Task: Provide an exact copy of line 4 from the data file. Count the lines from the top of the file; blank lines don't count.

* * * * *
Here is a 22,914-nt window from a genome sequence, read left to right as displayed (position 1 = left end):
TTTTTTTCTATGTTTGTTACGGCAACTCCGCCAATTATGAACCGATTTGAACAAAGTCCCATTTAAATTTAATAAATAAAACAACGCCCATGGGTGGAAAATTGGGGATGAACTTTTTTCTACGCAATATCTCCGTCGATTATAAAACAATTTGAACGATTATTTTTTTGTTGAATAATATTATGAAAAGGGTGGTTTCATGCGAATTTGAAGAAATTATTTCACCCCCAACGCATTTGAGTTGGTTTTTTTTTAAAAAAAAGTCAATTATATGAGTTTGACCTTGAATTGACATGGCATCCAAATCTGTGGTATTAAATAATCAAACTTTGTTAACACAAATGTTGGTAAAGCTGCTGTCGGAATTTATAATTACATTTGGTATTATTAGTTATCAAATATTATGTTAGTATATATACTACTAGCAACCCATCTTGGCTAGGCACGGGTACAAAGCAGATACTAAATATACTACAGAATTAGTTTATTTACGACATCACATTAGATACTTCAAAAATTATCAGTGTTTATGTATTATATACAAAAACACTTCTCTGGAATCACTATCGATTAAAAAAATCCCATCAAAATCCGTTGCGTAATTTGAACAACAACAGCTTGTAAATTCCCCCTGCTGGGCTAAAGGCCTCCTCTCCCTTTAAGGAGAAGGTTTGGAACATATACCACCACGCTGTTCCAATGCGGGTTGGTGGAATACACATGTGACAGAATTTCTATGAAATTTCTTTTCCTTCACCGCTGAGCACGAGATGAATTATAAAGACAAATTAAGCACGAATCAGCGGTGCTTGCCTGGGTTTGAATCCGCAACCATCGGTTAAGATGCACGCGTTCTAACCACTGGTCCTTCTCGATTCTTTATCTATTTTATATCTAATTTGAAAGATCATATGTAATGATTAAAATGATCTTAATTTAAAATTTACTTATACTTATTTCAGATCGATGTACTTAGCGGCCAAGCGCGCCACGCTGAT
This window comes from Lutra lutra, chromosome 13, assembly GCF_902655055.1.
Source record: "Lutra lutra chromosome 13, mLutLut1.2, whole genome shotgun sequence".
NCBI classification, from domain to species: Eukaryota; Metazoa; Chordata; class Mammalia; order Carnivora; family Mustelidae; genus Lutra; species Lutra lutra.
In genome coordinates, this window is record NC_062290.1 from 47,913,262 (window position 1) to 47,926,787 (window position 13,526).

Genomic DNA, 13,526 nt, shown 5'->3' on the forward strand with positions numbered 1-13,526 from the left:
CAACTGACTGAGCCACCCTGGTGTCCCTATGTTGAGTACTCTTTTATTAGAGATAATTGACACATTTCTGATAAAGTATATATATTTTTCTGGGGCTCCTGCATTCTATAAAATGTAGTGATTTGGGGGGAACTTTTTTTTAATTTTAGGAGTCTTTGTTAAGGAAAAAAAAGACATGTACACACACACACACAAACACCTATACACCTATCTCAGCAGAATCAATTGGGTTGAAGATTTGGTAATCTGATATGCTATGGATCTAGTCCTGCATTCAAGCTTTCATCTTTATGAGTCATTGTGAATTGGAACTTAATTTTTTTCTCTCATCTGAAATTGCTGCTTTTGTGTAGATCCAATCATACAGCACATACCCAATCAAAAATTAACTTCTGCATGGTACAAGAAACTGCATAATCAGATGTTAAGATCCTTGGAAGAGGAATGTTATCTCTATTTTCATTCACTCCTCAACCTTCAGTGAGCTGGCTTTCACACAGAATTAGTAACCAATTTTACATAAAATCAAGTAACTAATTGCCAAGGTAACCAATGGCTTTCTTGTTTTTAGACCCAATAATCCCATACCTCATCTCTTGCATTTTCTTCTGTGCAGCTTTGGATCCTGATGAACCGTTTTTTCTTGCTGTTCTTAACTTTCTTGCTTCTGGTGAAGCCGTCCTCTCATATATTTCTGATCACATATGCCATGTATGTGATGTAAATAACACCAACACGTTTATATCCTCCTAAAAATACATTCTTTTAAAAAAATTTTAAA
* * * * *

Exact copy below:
Source record: "Lutra lutra chromosome 13, mLutLut1.2, whole genome shotgun sequence".